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Oakland / Emeryville Schools Are "Dropout Factories" - Tribune and AP

Well, first, I'm happy Skyline High, where I went, is not on this list. Second, my question -- not answered here -- is "why do these schools have that problem?"


Oakland, Emeryville schools make dropout list
Fewer than 60 percent of freshmen make it to senior year

By Katy Murphy, STAFF WRITER - OAKLAND TRIBUNE
Article Last Updated: 10/31/2007 02:47:25 AM PDT

OAKLAND — Oakland High School and Oakland Technical High School made the Associated Press's recent "dropout factory" list, as did Emery Secondary School in Emeryville.

According to a data analysis conducted by Johns Hopkins University researchers for the Associated Press, only about 44 percent of ninth-graders from Oakland Tech, 52 percent from Oakland High and 55 percent from Emery Secondary made it to their senior year.

The high schools were among 1,700 nationwide in which no more than 60 percent of ninth-graders enrolled as seniors three years later.

By looking at the size of a particular grade level over time, the method provides only a rough estimate of the dropout rate. It doesn't measure how many students transferred out of a school and graduated somewhere else, or how many were new arrivals.

Information about individual students is not yet widely available in California and in many other states, which makes it difficult to arrive at a more precise figure.

"There are a lot of assumptions that are being made there, without understanding the intricacies of enrollment and demographic changes," said Sheilagh Andujar, principal of Oakland Tech, who said she took exception to the "dropout factory" label.

Oakland educators might find flaws with a particular method of assessing the dropout crisis, but they don't deny the seriousness of the problem. Other studies, such as the one published in 2005 by Harvard University's Civil Rights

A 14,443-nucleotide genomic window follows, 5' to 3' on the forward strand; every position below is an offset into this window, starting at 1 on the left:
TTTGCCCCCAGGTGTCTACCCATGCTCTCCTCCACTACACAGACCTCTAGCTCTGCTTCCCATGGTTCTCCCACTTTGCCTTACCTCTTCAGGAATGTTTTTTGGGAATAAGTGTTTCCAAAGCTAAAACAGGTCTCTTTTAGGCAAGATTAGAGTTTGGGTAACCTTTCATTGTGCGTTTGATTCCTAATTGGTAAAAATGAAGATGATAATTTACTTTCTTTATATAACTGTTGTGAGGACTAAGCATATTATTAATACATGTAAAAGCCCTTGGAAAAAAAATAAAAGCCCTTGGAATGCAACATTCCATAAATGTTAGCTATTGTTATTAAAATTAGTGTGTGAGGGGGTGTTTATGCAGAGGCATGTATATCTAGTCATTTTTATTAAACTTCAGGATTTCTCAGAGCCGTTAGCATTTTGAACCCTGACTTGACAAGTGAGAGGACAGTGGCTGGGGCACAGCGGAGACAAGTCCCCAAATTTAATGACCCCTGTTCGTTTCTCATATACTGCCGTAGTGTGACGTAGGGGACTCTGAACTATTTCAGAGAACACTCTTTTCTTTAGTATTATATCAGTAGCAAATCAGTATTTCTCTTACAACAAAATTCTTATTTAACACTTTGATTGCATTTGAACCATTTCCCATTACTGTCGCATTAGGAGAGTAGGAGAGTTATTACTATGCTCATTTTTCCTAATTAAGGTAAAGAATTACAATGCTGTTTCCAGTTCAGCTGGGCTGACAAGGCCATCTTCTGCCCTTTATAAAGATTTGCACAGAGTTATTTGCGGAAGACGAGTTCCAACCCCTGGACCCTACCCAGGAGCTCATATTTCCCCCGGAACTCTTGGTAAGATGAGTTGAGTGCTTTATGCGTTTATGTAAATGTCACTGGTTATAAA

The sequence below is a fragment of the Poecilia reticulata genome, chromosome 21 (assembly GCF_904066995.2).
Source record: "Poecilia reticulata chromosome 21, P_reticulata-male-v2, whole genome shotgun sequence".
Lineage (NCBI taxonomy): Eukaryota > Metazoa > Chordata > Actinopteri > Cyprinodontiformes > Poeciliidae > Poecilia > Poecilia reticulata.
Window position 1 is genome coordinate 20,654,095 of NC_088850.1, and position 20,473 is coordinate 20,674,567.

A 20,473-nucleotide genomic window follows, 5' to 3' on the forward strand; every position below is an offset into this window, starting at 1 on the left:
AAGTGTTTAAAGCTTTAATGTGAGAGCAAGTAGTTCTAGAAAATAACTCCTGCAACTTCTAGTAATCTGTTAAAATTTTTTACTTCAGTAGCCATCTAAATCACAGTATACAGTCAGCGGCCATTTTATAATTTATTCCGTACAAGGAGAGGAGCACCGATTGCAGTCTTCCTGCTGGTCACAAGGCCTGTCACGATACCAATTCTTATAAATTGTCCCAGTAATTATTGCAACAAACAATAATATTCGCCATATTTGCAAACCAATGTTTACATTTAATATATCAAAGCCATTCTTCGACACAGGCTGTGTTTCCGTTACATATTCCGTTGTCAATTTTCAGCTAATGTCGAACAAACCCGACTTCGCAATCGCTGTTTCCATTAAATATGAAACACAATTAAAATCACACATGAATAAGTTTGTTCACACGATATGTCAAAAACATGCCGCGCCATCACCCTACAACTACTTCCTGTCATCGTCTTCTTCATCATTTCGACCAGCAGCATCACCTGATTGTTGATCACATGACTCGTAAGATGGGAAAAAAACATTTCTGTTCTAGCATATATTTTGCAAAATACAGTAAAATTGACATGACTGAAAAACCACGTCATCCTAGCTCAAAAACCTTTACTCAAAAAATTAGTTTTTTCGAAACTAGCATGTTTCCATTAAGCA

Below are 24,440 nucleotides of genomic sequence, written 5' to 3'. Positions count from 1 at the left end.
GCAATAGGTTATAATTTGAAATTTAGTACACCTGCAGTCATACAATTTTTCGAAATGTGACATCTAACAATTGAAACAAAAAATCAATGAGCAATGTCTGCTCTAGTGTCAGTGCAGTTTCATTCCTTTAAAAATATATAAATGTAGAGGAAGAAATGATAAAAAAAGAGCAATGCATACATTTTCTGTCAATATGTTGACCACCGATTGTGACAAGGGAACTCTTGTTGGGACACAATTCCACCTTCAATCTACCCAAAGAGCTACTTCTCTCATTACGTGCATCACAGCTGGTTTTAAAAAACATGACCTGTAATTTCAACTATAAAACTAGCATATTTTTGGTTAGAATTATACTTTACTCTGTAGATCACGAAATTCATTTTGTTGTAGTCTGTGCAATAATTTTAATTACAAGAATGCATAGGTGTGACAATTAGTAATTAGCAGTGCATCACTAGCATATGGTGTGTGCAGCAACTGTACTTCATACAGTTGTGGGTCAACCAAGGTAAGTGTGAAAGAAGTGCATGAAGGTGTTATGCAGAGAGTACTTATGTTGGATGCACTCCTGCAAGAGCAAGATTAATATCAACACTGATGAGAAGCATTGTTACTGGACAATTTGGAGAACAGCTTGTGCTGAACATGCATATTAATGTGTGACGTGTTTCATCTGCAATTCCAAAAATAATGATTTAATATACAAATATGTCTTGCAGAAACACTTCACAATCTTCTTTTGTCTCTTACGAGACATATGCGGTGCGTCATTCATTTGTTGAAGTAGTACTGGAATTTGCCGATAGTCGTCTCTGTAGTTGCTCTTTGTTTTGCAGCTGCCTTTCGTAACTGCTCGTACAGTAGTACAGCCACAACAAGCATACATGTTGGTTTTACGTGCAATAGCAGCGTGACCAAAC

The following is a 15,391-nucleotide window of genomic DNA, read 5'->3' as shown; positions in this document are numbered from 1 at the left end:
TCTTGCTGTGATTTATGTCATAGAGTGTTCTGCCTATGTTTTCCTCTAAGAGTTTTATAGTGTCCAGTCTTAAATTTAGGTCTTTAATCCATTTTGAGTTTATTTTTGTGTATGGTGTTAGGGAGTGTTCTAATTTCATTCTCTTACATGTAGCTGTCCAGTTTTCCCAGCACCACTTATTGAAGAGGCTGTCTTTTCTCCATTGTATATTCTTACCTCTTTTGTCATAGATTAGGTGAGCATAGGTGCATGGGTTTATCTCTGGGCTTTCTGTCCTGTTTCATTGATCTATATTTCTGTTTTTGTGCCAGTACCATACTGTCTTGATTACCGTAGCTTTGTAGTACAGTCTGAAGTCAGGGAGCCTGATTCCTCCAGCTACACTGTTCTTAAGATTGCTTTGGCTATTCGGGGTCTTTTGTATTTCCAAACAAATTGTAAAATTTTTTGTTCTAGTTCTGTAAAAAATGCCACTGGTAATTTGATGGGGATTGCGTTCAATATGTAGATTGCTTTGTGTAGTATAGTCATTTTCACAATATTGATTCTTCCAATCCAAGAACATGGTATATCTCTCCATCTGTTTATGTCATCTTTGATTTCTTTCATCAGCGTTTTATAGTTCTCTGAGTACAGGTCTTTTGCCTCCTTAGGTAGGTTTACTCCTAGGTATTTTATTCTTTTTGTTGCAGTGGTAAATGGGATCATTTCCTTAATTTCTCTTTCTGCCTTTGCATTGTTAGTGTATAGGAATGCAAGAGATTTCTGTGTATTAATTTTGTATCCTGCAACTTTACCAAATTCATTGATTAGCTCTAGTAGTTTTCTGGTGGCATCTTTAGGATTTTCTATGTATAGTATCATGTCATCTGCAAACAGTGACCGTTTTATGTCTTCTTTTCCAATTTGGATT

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Project, have also called attention to Oakland's dropouts.

"It's something we're definitely working on," Andujar said.

To create a more intimate learning environment for students and teachers, this year Oakland Tech established "small learning communities" for all ninth-graders. Students in each group go through the day with many of the same classmates and teachers.

Andujar said Oakland Tech's upper grades have more students this fall than they did in previous years, which might indicate that more students are staying in school.

The study did show a positive trend for the three Oakland and Emeryville schools. As low as the retention rates were, they improved between 2004 and 2006. Oakland High's retention rate grew by 30 percent during that time; Oakland Tech boosted its retention by 19 percent and Emery Secondary did by 14 percent, according to the study.

Troy Flint, a spokesman for the Oakland school district, said high schools across the district have taken various steps to address the problem. The district has trained principals in strategies to spot struggling students early on, before they leave the system, he said.

Oakland Tech also hosts a summer school program for students from across the district who failed ninth grade, and a new influx of after-school funding this year has allowed high schools to establish tutoring in the evenings.
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